A midtown strip club tried to get out of paying $ 3.1 million in state taxes by claiming that its dancers are love doctors offering the same nontaxable services that a massage therapist or a sex shrink provides.
Penthouse Executive Club made the X-rated argument to the state’s tax appeals tribunal when it tried to have an earlier decision by an administrative law judge tossed.
But the tribunal didn’t buy it and instead last month affirmed the judge’s decision, ordering the jiggle joint to cough up the loot.
The tax fight stemmed from the club’s use of “executive dollars,” an in-house currency that patrons can use to buy dances from strippers or to tip the hosts. The exotic dancers and hosts can then exchange the play money for real cash at the end of the night — although the club’s management charges a 13% fee for the exchange.
The state Department of Taxation and Finance had determined through audits in 2010 and 2011 that the club needed to pay taxes on the sale of the currency because it was equivalent to the admission charges at an amusement park.
That meant the club was on the hook to pay taxes on $ 28.4 million in sales of the executive dollars.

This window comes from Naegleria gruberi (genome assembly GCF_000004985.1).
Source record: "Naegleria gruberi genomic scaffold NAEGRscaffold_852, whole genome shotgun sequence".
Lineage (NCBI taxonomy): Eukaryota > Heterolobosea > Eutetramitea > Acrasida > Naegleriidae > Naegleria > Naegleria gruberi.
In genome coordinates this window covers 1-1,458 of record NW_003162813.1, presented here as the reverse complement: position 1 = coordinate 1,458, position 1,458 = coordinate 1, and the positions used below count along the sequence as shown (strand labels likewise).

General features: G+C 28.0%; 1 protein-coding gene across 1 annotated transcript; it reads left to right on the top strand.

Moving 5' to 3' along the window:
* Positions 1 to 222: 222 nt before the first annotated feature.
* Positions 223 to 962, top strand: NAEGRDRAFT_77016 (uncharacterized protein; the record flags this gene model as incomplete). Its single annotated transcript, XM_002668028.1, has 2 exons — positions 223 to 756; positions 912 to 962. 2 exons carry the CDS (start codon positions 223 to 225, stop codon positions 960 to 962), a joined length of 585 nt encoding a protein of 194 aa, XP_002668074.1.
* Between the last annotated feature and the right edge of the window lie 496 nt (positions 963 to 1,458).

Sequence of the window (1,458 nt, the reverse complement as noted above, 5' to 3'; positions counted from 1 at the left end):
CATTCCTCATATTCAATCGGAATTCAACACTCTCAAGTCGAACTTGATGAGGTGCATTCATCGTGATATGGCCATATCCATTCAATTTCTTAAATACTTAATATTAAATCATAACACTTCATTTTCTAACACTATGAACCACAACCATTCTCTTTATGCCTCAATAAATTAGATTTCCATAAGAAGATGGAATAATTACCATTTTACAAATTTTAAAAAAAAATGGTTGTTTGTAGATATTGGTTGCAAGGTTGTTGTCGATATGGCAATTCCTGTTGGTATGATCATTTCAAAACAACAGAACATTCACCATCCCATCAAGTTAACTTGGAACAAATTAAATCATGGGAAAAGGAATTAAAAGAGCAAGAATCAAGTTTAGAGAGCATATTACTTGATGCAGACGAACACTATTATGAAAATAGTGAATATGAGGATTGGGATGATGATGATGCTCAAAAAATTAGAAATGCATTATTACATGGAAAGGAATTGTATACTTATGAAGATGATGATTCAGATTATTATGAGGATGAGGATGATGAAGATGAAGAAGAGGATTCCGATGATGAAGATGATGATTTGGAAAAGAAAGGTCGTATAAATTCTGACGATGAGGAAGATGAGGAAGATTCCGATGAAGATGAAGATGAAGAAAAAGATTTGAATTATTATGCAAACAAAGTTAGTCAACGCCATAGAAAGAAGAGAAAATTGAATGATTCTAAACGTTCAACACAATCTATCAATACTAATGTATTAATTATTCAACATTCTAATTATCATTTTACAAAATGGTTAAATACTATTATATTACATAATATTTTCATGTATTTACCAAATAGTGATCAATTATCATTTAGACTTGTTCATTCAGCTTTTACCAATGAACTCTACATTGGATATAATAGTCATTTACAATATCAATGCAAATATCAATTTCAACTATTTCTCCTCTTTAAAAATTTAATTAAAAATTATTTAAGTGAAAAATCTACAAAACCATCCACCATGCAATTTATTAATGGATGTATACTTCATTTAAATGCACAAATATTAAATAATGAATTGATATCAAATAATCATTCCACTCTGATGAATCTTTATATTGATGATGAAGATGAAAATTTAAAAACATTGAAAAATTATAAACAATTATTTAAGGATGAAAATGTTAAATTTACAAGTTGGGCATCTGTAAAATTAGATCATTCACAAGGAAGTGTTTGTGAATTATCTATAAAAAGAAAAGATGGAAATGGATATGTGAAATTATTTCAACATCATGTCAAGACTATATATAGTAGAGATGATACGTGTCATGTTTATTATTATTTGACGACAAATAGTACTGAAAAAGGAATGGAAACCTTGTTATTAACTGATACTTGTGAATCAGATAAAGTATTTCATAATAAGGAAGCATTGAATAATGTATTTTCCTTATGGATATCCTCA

Penthouse protested the assessment, arguing “that what is provided in its clubs is not entertainment, but rather a nontaxable service similar to a therapeutic massage conducted in a sensual manner or personal services provided by a sex therapist,” the tribunal wrote in its April 19 decision.
But in its decision, the tribunal said the club gave no evidence to bolster their argument.
The club also argued that the “executive dollars” were similar to the play money sold at a flea market for the convenience of its independent concessionaires. In this case, Penthouse said, their dancers were independent contractors.
The tribunal, again, wasn’t swayed.
A lawyer for Penthouse Executive Club did not respond to a request for comment.
The tax man hasn’t been all bad to the club.
The Daily News reported in 2010 that the city granted the club’s owner a partial property tax exemption, saving them $ 37,000 that year.
But the frisky business has had its fiscal bumps in recent years.
The Executive Club, the holding company that owns the strip joint, was slapped with a lawsuit last year by General Media Communications, which licenses the Penthouse magazine name. The lawsuit accused the Executive Club of falling behind in its licensing payments and owing $ 199,312.
The club is currently challenging the lawsuit.
Robert Gans, the owner of the club, also wrote in a court filing in a separate case in 2016 that his business’ gross receipts had greatly diminished in the previous four years.
Gans said that, because of the downturn, the club was having trouble meeting its rental obligations in a timely manner.